For nearly seven months the crew of a supply ship in Great Yarmouth have waited to be paid.
What happened ?
Last June an offshore supply vessel Malaviya Twenty was found, from a routine inspection at the Great Yarmouth, what unions describe as “modern-day slavery”– with 15 Indian crew who had not been paid for months while working in the oilfields of the North Sea.
Unwilling to desert the ship without getting paid, its crew have been left abandoned in the Norfolk port. Their fate offers a stark example of what an unfettered liberalised market does to a workforce – globalisation at its most raw.
The Background :
The Malaviya Twenty, which has worked for major oil companies including BP, also stands as a symbol of the decline of the British shipping industry, where wages have been incessantly undercut to the point that cheap foreign labour can be exploited.
This week the crew’s captivity is scheduled to end after an Indian bank agreed to settle £320,000 in unpaid wages, allowing them to head home. “Hopefully it’s just a case of booking their flights home. It’s been a huge struggle but soon they’ll be free,” said Paul Keenan, an inspector for the International Transport Workers’ Federation, which has battled to recoup the crew’s missing wages.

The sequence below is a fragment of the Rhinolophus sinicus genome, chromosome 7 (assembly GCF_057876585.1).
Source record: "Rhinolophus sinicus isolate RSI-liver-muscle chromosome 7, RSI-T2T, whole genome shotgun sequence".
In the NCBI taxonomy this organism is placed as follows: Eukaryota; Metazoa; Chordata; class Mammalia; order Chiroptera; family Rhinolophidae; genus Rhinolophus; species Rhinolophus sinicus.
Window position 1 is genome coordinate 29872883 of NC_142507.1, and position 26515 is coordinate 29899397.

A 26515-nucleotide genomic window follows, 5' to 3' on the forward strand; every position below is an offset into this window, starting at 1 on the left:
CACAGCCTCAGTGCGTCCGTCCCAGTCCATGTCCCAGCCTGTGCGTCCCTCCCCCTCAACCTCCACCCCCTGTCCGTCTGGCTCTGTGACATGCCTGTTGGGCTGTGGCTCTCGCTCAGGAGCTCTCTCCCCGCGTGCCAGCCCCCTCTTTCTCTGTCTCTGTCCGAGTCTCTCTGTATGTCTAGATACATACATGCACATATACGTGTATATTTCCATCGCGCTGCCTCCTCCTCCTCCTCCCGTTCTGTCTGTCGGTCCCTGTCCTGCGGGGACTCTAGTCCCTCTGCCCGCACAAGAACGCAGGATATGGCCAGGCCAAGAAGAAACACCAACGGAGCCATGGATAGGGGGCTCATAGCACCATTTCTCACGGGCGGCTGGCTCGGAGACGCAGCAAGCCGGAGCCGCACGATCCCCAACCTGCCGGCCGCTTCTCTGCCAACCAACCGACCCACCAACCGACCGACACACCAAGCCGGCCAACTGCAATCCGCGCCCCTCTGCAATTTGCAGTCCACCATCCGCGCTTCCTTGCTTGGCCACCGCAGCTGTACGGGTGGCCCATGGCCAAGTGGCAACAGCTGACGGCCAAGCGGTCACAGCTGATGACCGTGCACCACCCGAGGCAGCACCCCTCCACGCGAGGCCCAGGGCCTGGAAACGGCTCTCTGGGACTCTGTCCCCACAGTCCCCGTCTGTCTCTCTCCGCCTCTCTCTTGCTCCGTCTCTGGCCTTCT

Reaction of Great Yarmouth :
One positive to emerge from the episode has been the reaction of Great Yarmouth. Crew describe a daily rollcall of residents from the town – which registered one of the highest votes (71.5%) to leave the EU in the June referendum – coming to the ship carrying flasks of coffee and biscuits. Ramesh recounts one visitor on Christmas Day. “A lady came up the gangway carrying a big bag of chocolates and fruit. She gave them to us and then left, she wouldn’t even leave her name. The people of Great Yarmouth have been extremely kind,” he said.
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Source: The Guardian